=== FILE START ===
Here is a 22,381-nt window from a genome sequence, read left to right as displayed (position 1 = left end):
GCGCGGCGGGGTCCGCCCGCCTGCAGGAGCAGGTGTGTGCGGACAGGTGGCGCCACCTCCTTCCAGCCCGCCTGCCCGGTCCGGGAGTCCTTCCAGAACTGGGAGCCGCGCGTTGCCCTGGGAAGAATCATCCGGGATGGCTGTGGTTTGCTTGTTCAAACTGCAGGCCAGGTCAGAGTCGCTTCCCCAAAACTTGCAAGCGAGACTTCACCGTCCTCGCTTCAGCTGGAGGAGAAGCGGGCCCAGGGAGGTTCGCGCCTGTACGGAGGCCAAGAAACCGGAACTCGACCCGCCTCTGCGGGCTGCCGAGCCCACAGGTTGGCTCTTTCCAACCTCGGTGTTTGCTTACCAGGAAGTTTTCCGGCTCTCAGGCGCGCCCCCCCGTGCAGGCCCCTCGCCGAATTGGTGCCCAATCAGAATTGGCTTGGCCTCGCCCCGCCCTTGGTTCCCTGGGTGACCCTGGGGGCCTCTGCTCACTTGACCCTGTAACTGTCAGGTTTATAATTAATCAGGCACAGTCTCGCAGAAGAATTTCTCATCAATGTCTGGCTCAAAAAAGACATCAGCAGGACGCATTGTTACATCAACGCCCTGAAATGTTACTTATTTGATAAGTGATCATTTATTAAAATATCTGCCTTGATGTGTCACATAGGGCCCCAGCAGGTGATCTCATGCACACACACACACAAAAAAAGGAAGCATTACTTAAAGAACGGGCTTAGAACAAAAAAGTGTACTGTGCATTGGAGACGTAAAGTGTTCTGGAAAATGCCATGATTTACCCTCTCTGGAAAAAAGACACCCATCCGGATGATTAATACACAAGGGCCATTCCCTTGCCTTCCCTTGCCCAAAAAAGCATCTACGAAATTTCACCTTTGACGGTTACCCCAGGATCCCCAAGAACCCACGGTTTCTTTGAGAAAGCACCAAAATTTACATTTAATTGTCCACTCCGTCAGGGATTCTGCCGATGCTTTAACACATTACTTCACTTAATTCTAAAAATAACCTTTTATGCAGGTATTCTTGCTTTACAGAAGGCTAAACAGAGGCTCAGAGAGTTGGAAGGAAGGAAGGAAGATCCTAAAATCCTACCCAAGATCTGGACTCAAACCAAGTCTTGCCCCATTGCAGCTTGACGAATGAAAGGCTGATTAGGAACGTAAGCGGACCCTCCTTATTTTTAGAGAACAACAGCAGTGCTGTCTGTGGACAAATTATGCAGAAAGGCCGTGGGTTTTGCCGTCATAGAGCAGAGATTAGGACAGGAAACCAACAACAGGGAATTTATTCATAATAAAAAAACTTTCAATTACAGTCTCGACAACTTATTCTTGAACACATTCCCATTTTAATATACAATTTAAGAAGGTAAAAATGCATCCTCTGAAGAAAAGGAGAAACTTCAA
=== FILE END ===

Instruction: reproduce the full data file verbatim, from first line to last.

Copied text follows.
Here is a 22,381-nt window from a genome sequence, read left to right as displayed (position 1 = left end):
GCGCGGCGGGGTCCGCCCGCCTGCAGGAGCAGGTGTGTGCGGACAGGTGGCGCCACCTCCTTCCAGCCCGCCTGCCCGGTCCGGGAGTCCTTCCAGAACTGGGAGCCGCGCGTTGCCCTGGGAAGAATCATCCGGGATGGCTGTGGTTTGCTTGTTCAAACTGCAGGCCAGGTCAGAGTCGCTTCCCCAAAACTTGCAAGCGAGACTTCACCGTCCTCGCTTCAGCTGGAGGAGAAGCGGGCCCAGGGAGGTTCGCGCCTGTACGGAGGCCAAGAAACCGGAACTCGACCCGCCTCTGCGGGCTGCCGAGCCCACAGGTTGGCTCTTTCCAACCTCGGTGTTTGCTTACCAGGAAGTTTTCCGGCTCTCAGGCGCGCCCCCCCGTGCAGGCCCCTCGCCGAATTGGTGCCCAATCAGAATTGGCTTGGCCTCGCCCCGCCCTTGGTTCCCTGGGTGACCCTGGGGGCCTCTGCTCACTTGACCCTGTAACTGTCAGGTTTATAATTAATCAGGCACAGTCTCGCAGAAGAATTTCTCATCAATGTCTGGCTCAAAAAAGACATCAGCAGGACGCATTGTTACATCAACGCCCTGAAATGTTACTTATTTGATAAGTGATCATTTATTAAAATATCTGCCTTGATGTGTCACATAGGGCCCCAGCAGGTGATCTCATGCACACACACACACAAAAAAAGGAAGCATTACTTAAAGAACGGGCTTAGAACAAAAAAGTGTACTGTGCATTGGAGACGTAAAGTGTTCTGGAAAATGCCATGATTTACCCTCTCTGGAAAAAAGACACCCATCCGGATGATTAATACACAAGGGCCATTCCCTTGCCTTCCCTTGCCCAAAAAAGCATCTACGAAATTTCACCTTTGACGGTTACCCCAGGATCCCCAAGAACCCACGGTTTCTTTGAGAAAGCACCAAAATTTACATTTAATTGTCCACTCCGTCAGGGATTCTGCCGATGCTTTAACACATTACTTCACTTAATTCTAAAAATAACCTTTTATGCAGGTATTCTTGCTTTACAGAAGGCTAAACAGAGGCTCAGAGAGTTGGAAGGAAGGAAGGAAGATCCTAAAATCCTACCCAAGATCTGGACTCAAACCAAGTCTTGCCCCATTGCAGCTTGACGAATGAAAGGCTGATTAGGAACGTAAGCGGACCCTCCTTATTTTTAGAGAACAACAGCAGTGCTGTCTGTGGACAAATTATGCAGAAAGGCCGTGGGTTTTGCCGTCATAGAGCAGAGATTAGGACAGGAAACCAACAACAGGGAATTTATTCATAATAAAAAAACTTTCAATTACAGTCTCGACAACTTATTCTTGAACACATTCCCATTTTAATATACAATTTAAGAAGGTAAAAATGCATCCTCTGAAGAAAAGGAGAAACTTCAA